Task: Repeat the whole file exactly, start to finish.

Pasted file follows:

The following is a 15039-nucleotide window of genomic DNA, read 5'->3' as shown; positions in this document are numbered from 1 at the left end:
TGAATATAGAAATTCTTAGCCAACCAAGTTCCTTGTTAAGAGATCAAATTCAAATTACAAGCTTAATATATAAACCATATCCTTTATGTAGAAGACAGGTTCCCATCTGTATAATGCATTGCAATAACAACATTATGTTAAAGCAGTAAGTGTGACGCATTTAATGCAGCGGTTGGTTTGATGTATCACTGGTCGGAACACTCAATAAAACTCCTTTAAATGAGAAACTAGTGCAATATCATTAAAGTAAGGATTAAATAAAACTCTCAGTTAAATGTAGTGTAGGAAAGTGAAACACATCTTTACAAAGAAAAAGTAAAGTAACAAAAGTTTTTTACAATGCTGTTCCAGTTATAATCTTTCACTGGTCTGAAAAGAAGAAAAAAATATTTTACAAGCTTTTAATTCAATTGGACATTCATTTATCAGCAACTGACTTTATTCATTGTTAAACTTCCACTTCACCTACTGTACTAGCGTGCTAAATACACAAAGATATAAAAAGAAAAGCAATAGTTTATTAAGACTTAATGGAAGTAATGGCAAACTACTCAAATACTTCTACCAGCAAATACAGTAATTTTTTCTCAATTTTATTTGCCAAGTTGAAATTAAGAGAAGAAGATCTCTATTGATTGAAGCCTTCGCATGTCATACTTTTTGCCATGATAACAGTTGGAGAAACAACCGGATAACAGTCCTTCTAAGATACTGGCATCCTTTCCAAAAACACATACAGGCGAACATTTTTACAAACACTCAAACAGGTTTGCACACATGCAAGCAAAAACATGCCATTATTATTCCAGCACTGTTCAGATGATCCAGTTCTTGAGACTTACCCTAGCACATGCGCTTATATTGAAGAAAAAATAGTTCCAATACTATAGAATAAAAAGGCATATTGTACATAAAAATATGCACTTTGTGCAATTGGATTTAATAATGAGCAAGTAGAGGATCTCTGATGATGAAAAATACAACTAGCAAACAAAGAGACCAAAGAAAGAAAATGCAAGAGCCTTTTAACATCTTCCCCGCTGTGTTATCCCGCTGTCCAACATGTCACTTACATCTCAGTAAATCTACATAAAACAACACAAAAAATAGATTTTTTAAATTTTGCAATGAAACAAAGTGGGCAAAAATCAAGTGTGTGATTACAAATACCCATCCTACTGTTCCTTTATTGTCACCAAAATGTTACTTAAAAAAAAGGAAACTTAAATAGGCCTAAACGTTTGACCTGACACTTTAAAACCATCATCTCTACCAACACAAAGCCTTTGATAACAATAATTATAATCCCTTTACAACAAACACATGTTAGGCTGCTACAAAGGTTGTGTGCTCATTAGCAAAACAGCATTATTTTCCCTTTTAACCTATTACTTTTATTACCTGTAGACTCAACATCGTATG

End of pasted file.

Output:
The following is a 15039-nucleotide window of genomic DNA, read 5'->3' as shown; positions in this document are numbered from 1 at the left end:
TGAATATAGAAATTCTTAGCCAACCAAGTTCCTTGTTAAGAGATCAAATTCAAATTACAAGCTTAATATATAAACCATATCCTTTATGTAGAAGACAGGTTCCCATCTGTATAATGCATTGCAATAACAACATTATGTTAAAGCAGTAAGTGTGACGCATTTAATGCAGCGGTTGGTTTGATGTATCACTGGTCGGAACACTCAATAAAACTCCTTTAAATGAGAAACTAGTGCAATATCATTAAAGTAAGGATTAAATAAAACTCTCAGTTAAATGTAGTGTAGGAAAGTGAAACACATCTTTACAAAGAAAAAGTAAAGTAACAAAAGTTTTTTACAATGCTGTTCCAGTTATAATCTTTCACTGGTCTGAAAAGAAGAAAAAAATATTTTACAAGCTTTTAATTCAATTGGACATTCATTTATCAGCAACTGACTTTATTCATTGTTAAACTTCCACTTCACCTACTGTACTAGCGTGCTAAATACACAAAGATATAAAAAGAAAAGCAATAGTTTATTAAGACTTAATGGAAGTAATGGCAAACTACTCAAATACTTCTACCAGCAAATACAGTAATTTTTTCTCAATTTTATTTGCCAAGTTGAAATTAAGAGAAGAAGATCTCTATTGATTGAAGCCTTCGCATGTCATACTTTTTGCCATGATAACAGTTGGAGAAACAACCGGATAACAGTCCTTCTAAGATACTGGCATCCTTTCCAAAAACACATACAGGCGAACATTTTTACAAACACTCAAACAGGTTTGCACACATGCAAGCAAAAACATGCCATTATTATTCCAGCACTGTTCAGATGATCCAGTTCTTGAGACTTACCCTAGCACATGCGCTTATATTGAAGAAAAAATAGTTCCAATACTATAGAATAAAAAGGCATATTGTACATAAAAATATGCACTTTGTGCAATTGGATTTAATAATGAGCAAGTAGAGGATCTCTGATGATGAAAAATACAACTAGCAAACAAAGAGACCAAAGAAAGAAAATGCAAGAGCCTTTTAACATCTTCCCCGCTGTGTTATCCCGCTGTCCAACATGTCACTTACATCTCAGTAAATCTACATAAAACAACACAAAAAATAGATTTTTTAAATTTTGCAATGAAACAAAGTGGGCAAAAATCAAGTGTGTGATTACAAATACCCATCCTACTGTTCCTTTATTGTCACCAAAATGTTACTTAAAAAAAAGGAAACTTAAATAGGCCTAAACGTTTGACCTGACACTTTAAAACCATCATCTCTACCAACACAAAGCCTTTGATAACAATAATTATAATCCCTTTACAACAAACACATGTTAGGCTGCTACAAAGGTTGTGTGCTCATTAGCAAAACAGCATTATTTTCCCTTTTAACCTATTACTTTTATTACCTGTAGACTCAACATCGTATG